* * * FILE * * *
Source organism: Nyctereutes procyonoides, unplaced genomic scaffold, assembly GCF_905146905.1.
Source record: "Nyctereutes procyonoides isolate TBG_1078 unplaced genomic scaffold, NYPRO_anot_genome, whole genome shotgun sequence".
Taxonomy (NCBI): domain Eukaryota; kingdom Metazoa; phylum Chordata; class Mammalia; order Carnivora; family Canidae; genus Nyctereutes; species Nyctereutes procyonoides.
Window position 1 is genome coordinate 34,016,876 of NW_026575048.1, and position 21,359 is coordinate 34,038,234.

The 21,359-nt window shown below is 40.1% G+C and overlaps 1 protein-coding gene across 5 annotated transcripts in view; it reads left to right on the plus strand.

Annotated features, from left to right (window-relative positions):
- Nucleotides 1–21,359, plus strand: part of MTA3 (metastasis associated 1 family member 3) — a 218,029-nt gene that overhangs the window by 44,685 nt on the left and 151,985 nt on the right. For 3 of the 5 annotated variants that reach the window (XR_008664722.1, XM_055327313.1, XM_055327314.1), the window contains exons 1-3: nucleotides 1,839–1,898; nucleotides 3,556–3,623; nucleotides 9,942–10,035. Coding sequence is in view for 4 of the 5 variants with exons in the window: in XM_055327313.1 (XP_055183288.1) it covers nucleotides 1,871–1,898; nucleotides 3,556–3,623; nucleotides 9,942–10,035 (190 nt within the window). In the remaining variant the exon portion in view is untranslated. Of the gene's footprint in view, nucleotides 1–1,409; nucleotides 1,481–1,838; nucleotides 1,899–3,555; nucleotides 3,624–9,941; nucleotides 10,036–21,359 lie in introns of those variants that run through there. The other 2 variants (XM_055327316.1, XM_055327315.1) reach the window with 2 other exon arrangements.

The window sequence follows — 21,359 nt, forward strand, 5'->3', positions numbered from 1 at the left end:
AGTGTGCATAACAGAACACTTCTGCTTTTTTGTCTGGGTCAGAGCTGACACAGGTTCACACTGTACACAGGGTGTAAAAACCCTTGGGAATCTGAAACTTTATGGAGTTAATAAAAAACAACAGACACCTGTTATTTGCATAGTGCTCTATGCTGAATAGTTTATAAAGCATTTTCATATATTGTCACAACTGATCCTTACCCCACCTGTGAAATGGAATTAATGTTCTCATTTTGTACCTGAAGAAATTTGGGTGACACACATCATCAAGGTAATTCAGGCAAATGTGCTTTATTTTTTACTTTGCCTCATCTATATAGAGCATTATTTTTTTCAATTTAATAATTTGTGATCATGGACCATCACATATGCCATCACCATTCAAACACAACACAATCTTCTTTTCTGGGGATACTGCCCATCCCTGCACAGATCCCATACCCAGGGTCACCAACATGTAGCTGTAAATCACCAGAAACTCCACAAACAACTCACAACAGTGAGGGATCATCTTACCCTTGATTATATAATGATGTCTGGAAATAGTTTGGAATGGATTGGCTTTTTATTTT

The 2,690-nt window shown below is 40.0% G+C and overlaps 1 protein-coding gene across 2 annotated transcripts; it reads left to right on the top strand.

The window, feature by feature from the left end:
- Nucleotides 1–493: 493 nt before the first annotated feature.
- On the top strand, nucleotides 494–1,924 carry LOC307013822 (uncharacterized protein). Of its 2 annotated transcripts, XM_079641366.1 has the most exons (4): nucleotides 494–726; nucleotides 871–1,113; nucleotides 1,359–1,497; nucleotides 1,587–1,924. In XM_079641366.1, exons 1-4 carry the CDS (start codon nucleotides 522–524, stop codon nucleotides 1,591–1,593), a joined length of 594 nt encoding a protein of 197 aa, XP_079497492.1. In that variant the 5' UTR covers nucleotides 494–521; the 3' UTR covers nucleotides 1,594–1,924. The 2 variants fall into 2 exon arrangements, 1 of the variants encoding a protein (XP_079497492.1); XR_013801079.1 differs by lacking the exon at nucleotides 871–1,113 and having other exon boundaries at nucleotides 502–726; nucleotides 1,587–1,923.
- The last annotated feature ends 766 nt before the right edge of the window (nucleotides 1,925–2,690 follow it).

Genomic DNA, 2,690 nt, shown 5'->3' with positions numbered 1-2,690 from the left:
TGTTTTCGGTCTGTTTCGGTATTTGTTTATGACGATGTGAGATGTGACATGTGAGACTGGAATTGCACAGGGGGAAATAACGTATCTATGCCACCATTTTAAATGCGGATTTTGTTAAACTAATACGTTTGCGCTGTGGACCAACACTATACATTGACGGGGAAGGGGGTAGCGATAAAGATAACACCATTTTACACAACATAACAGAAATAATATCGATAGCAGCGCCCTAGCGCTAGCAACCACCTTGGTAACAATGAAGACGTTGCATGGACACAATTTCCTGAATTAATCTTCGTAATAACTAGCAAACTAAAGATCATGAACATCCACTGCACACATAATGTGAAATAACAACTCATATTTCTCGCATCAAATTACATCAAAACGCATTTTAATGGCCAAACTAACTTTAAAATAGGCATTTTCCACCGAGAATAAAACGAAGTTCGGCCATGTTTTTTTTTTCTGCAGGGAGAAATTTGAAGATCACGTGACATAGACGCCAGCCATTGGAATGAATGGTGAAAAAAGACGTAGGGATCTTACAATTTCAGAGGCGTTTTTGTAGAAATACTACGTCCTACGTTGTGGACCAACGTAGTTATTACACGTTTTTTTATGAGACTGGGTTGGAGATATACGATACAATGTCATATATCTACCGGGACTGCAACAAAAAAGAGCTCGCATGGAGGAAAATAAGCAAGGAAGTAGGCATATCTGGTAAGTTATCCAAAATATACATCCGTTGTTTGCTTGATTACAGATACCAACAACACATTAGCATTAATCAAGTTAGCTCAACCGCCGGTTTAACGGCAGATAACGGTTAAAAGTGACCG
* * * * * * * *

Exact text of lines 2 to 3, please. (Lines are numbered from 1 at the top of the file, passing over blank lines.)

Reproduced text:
Source record: "Nyctereutes procyonoides isolate TBG_1078 unplaced genomic scaffold, NYPRO_anot_genome, whole genome shotgun sequence".
Taxonomy (NCBI): domain Eukaryota; kingdom Metazoa; phylum Chordata; class Mammalia; order Carnivora; family Canidae; genus Nyctereutes; species Nyctereutes procyonoides.